My reading of Deanna Raybourn’s new series led me to the Lady Julia Grey series, her previous historical mysteries featuring an intrepid heroine. This book begins with death – Julia’s husband Edward suddenly keels over at the start of a dinner party, a seemingly natural tragedy. Edward had a history of a weak heart, so it was assumed that was the cause of his death. As it turns out, things are not as they seem and as Julia reaches the end of her year long mourning period she begins to believe he was murdered. She reaches out to Nicholas Brisbane, someone who had been present at the dinner party, and who had suggested at the time it may not have been a natural death. He is an inquiry agent Edward had hired to trace who had been sending anonymous threats in the form of psalms, the last one being: “LET THE WICKED BE ASHAMED, AND LET THEM BE SILENT IN THE GRAVE.”
Julia and Nicholas join forces, albeit reluctantly, to try and find the truth. While Julia has observed the mourning period as expected, she does feel rather liberated now. Their marriage had not been what she expected – they had been childhood friends, but once married their life wasn’t idyllic. They hadn’t been intimate for quite some time before his death, and they had no children. She is part of a large family of rather eccentric personalities, and we meet several of these along with way as the story unfolds. It seems to start off rather slowly in parts, but I was intrigued enough to keep reading and I’m glad I did.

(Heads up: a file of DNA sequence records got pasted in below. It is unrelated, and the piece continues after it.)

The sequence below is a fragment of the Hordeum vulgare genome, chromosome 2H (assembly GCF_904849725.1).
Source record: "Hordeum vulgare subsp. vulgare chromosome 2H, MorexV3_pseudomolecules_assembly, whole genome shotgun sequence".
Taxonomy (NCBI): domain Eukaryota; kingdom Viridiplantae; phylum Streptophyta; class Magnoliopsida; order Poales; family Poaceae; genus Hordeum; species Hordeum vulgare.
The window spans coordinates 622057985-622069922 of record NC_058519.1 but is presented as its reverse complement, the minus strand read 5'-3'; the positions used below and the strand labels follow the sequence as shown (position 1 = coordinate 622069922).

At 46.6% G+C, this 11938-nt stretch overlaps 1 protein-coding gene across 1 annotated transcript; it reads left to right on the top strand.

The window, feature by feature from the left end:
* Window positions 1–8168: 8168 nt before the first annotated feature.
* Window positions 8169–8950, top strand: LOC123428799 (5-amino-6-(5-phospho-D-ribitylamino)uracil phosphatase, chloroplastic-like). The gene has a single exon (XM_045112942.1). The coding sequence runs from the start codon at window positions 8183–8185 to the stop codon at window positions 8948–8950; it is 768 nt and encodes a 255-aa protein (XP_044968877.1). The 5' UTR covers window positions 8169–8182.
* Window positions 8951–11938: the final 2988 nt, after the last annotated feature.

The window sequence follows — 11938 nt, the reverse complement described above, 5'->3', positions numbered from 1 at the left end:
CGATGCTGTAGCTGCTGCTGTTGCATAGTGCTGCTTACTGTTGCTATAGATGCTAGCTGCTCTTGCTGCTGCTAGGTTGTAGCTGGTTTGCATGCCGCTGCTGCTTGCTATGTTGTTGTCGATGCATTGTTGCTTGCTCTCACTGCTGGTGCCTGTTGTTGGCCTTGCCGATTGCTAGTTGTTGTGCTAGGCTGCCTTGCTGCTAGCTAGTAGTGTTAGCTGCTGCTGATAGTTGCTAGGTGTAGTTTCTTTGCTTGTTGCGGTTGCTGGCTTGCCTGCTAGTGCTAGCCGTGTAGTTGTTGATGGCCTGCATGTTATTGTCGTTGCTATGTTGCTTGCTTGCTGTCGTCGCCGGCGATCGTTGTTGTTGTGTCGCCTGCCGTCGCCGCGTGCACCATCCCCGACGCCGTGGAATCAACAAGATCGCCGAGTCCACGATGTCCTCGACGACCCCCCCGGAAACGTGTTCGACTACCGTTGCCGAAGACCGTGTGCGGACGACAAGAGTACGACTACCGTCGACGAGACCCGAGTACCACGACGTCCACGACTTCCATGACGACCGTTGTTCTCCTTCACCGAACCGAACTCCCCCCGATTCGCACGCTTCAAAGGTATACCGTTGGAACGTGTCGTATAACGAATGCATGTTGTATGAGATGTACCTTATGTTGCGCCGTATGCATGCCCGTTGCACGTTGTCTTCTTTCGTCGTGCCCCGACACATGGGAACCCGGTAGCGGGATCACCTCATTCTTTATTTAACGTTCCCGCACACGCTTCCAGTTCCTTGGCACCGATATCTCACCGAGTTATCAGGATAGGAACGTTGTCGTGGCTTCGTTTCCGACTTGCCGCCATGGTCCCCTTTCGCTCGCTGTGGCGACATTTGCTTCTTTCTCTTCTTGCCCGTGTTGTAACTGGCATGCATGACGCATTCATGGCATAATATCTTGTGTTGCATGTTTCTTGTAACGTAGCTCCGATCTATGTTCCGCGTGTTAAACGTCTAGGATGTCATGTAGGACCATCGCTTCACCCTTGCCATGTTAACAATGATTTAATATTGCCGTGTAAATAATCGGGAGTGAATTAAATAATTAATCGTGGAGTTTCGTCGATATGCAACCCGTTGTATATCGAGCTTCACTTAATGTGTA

In some ways, Julia comes across as rather spoiled, but she is a product of the times and her upbringing. Working with Nicholas opens her eyes to many things she just hadn’t thought about previously, and she does grow as she learns the truth about Edward. His life and what happened to him are nothing like what she expected. She is also attracted to Nicholas, though the romance really isn’t prominent in the book. Nicholas, on the other hand, is quite the perfect hero – almost too perfect. He’s intelligent, handsome, quick-witted, plays the violin, and is part Romany as well as the grandson of a duke. His only failing is that he succumbs to migraines, and his drug of choice to deal with them makes him unstable.
Overall, it was enjoyable, even though Julia’s family is almost too open-minded for the Victoria era setting; I suppose though that under the repressed façade of the time many things were going on we might be surprised at! I’m interested in what happens next at any rate.